We’re currently going through an insane heatwave in lovely El Ley. I made these cute things last week when going outside in the early mornings required a fluffy sweatshirt and turning on your oven didn’t seem like an insane thing to do.
In the world of empanada land, I would say that these are more similar to Argentina-style empanadas. The dough is flakey and baked, not fried. I love this dough because while it’s flakey, it’s not exactly like pie dough. It’s more toothsome than that. And the filling is SO good that I often times will just make the filling and pair it with cauliflower rice or something. This is if I’m trying to be healthy. If not, I eat it this way…
Last September I went to Nashville (here, here and here) to work for Renaissance Marriott. Luckily, I was in New York just before that and my friend Ben told me every place to hit up. Prince’s Hot Chicken was at the top of the list and right when I landed, I took my nondescript rental car straight there. I ordered the HOT but immediately regretted my choice when a local woman sat down and told me she would never EVER order the HOT, “it’s too hot for me,” she said.
I was like uhhhh ok. I’m screwed. When it came, I ate it and it was totally tolerable for me, delicious in fact. But, I did grow up with a Peruvian mama who loved eating spicy food so my brother and I, like, love heat.
You know that saying, I’m working for the weekend. I’ve always thought that sentence was SO depressing because it made it seem like weekdays can’t be fun.
But right now, that’s sort of my reality. The next two weeks are jam-packed with deadlines and long to-do lists and recipes I need to nail. So, while I’m definitely not working for this weekend, I’m sort of working for Memorial Day Weekend. I’m headed to Palm Springs with a few friends and I’m super excited about swimming in the pool with Amelia. My friends Cassie and Burke are bring their pet bird, Ludo, which is sort of strange but whatever!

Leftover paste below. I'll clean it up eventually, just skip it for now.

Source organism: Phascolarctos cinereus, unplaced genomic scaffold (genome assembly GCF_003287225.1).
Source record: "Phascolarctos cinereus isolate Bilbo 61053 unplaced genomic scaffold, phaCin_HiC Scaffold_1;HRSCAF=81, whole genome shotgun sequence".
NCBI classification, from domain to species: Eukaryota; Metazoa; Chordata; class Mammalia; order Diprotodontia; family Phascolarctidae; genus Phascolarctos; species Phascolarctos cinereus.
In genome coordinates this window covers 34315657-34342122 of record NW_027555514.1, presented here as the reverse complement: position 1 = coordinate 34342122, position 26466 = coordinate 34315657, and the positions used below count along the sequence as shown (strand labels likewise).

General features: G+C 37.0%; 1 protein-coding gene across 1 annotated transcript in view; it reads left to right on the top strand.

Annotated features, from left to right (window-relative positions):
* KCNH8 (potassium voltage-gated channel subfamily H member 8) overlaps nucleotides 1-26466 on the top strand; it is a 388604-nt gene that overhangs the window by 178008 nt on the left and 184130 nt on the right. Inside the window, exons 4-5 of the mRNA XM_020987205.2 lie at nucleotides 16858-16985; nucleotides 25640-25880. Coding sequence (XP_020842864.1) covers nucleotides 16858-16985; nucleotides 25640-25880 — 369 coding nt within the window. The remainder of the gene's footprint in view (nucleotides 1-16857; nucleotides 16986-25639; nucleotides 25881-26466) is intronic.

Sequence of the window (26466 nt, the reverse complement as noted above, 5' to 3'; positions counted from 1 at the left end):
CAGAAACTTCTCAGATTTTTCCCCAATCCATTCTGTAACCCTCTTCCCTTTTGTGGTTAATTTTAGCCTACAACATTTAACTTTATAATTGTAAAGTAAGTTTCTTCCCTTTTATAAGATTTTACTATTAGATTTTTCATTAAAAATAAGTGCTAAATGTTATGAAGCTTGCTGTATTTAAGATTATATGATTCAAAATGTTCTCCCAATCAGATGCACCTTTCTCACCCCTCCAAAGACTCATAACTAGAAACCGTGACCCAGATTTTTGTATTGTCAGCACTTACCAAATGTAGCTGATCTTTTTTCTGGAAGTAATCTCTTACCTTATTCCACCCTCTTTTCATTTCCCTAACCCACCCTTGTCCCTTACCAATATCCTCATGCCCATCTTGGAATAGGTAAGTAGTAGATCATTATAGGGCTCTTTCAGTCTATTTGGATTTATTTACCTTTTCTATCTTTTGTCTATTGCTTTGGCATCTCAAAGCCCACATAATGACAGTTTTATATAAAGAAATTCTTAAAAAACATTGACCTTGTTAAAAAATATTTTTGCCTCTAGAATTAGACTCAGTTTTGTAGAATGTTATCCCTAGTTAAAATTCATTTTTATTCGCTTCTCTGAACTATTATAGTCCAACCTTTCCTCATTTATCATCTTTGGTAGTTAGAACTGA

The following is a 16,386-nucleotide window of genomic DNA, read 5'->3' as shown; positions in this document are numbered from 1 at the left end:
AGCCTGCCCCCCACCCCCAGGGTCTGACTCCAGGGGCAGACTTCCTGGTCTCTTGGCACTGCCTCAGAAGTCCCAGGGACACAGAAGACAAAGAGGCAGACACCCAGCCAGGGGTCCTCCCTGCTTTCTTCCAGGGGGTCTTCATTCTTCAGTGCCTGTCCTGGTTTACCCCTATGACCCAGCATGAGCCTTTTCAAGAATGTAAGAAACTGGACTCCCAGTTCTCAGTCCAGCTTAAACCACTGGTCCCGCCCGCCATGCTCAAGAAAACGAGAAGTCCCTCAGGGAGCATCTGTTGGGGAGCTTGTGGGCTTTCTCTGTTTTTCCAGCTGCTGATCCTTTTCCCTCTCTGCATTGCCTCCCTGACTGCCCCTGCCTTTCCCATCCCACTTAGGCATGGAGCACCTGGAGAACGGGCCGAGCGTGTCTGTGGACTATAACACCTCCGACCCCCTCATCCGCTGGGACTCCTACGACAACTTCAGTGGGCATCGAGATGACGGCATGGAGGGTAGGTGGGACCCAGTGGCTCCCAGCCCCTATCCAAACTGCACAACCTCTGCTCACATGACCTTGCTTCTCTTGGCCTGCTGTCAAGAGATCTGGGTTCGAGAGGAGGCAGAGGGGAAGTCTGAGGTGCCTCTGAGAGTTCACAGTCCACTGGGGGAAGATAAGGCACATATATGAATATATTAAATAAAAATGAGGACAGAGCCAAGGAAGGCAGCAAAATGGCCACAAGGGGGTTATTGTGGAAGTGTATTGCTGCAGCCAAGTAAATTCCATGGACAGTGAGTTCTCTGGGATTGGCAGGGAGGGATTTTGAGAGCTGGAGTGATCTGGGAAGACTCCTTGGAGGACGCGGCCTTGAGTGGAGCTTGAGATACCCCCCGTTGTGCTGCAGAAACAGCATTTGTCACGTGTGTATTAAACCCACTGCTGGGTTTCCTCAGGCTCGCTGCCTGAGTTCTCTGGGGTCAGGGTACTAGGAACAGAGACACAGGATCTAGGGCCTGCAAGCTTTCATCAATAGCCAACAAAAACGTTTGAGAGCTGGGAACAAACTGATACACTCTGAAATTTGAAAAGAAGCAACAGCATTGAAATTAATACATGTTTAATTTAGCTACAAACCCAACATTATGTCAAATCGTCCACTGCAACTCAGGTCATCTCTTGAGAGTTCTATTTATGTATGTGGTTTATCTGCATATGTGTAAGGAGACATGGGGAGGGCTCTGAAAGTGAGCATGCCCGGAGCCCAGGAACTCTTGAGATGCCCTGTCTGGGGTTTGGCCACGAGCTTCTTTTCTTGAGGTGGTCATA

I’ve been thinking a lot about chimichurri recently.
Back when I was a senior in high school, in Florida, I spent that entire year mostly eating (surprise, surprise!). I grew up mostly eating cuban, Colombian, Peruvian and of course, American food, but this was the year where I really sought after different types of food on the regular.
If there’s a deal to be had, I’m down. When I first graduated from college and was on a serious budget, I came across an article where Jaques Pepin talked about how he would walk into a grocery store and only cook from the items that were on sale.
I looooved that idea so I started to do that, too. At first I thought it was going to be super difficult, but having things narrowed down actually ends up being oddly helpful.
A few weeks ago I visited ALDI in Arcadia and pretty much did the same exact thing, except everything is practically on sale.
Lately I’ve been playing this super fun game called How Many Episodes of Fixer Upper Can I Watch In a Row. Another game I like to play: How Many Iterations of Enchiladas Can I Make.